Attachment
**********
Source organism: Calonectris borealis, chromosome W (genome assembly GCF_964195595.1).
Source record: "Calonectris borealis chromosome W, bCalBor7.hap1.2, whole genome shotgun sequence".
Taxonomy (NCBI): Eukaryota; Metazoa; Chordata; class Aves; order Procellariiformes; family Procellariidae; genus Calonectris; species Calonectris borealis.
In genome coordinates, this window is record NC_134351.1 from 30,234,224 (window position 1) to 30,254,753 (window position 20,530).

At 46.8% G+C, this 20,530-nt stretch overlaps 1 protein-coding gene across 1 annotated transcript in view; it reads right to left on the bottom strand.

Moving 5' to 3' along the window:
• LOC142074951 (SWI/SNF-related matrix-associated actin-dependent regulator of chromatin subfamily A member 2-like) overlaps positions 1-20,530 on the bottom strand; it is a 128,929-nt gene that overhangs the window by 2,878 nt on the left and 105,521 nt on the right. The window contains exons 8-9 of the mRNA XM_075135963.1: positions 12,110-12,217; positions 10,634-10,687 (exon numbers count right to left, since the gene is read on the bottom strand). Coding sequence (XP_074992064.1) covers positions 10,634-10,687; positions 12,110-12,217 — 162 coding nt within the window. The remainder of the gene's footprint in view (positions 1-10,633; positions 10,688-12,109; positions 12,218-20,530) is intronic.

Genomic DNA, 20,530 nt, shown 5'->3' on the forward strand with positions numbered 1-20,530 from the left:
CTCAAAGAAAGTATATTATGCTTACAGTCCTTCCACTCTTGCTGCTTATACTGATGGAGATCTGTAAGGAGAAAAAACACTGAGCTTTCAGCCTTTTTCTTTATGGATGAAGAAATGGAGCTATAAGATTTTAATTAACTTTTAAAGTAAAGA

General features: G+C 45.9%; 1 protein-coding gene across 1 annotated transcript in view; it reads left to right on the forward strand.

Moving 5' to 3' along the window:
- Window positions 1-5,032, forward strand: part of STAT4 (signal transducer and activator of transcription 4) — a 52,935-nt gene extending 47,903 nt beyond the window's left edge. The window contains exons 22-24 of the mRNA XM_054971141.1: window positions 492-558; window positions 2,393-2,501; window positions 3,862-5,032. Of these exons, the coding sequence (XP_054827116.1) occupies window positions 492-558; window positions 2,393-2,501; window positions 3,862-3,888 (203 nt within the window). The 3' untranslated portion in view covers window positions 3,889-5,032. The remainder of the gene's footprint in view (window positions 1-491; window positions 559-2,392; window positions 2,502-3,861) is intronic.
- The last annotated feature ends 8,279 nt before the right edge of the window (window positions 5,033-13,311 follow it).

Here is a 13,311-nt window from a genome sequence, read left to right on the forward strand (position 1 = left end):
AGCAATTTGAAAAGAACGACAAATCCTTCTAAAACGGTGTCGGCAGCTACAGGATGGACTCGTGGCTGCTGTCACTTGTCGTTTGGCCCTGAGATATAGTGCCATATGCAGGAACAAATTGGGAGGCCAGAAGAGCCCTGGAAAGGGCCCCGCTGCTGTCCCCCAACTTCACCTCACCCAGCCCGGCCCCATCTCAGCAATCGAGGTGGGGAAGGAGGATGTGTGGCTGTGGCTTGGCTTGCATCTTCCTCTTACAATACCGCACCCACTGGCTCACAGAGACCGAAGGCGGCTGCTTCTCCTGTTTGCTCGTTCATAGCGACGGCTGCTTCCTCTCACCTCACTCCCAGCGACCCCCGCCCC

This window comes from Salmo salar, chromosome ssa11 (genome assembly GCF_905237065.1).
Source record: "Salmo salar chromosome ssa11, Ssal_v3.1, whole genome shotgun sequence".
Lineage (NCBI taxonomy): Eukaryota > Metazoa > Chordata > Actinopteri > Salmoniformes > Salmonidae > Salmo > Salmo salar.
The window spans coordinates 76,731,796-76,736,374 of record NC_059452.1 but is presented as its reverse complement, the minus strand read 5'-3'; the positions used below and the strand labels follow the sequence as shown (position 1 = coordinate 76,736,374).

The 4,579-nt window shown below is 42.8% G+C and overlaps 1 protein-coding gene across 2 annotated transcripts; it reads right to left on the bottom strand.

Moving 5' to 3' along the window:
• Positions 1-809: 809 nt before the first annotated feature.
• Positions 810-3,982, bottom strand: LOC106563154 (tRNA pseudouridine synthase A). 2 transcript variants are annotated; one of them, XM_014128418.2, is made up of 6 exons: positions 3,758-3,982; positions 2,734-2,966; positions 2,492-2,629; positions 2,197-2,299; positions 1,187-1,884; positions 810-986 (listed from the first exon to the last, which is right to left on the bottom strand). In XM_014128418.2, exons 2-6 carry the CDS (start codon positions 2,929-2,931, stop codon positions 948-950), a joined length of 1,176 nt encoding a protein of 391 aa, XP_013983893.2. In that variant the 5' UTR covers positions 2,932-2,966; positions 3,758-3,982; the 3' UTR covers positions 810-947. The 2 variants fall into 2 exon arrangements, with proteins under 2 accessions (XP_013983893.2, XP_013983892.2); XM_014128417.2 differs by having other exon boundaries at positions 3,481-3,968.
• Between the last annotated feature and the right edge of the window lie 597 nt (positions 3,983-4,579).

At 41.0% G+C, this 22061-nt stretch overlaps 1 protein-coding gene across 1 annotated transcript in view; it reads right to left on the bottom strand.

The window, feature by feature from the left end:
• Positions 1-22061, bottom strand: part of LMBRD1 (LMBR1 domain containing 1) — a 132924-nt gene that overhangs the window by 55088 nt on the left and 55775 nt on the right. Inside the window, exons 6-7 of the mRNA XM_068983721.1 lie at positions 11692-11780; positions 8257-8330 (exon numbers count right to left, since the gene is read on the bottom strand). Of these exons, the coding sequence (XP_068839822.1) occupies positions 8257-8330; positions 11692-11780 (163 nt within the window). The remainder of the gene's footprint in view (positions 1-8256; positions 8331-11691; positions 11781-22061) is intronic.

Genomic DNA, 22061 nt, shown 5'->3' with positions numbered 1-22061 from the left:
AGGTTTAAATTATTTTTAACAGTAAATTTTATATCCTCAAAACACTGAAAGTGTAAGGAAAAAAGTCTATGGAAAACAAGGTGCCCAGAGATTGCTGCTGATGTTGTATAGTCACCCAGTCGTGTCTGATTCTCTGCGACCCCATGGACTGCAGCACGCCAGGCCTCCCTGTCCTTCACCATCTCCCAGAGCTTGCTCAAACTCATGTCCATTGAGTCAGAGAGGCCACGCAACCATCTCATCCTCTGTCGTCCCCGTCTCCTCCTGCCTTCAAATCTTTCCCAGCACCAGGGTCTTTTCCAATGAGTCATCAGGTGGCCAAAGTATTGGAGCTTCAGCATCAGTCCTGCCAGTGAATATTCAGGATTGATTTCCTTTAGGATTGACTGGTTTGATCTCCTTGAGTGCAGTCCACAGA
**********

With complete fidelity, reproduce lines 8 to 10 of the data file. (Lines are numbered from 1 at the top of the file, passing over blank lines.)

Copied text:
Genomic DNA, 20,530 nt, shown 5'->3' on the forward strand with positions numbered 1-20,530 from the left:
CTCAAAGAAAGTATATTATGCTTACAGTCCTTCCACTCTTGCTGCTTATACTGATGGAGATCTGTAAGGAGAAAAAACACTGAGCTTTCAGCCTTTTTCTTTATGGATGAAGAAATGGAGCTATAAGATTTTAATTAACTTTTAAAGTAAAGA

General features: G+C 45.9%; 1 protein-coding gene across 1 annotated transcript in view; it reads left to right on the forward strand.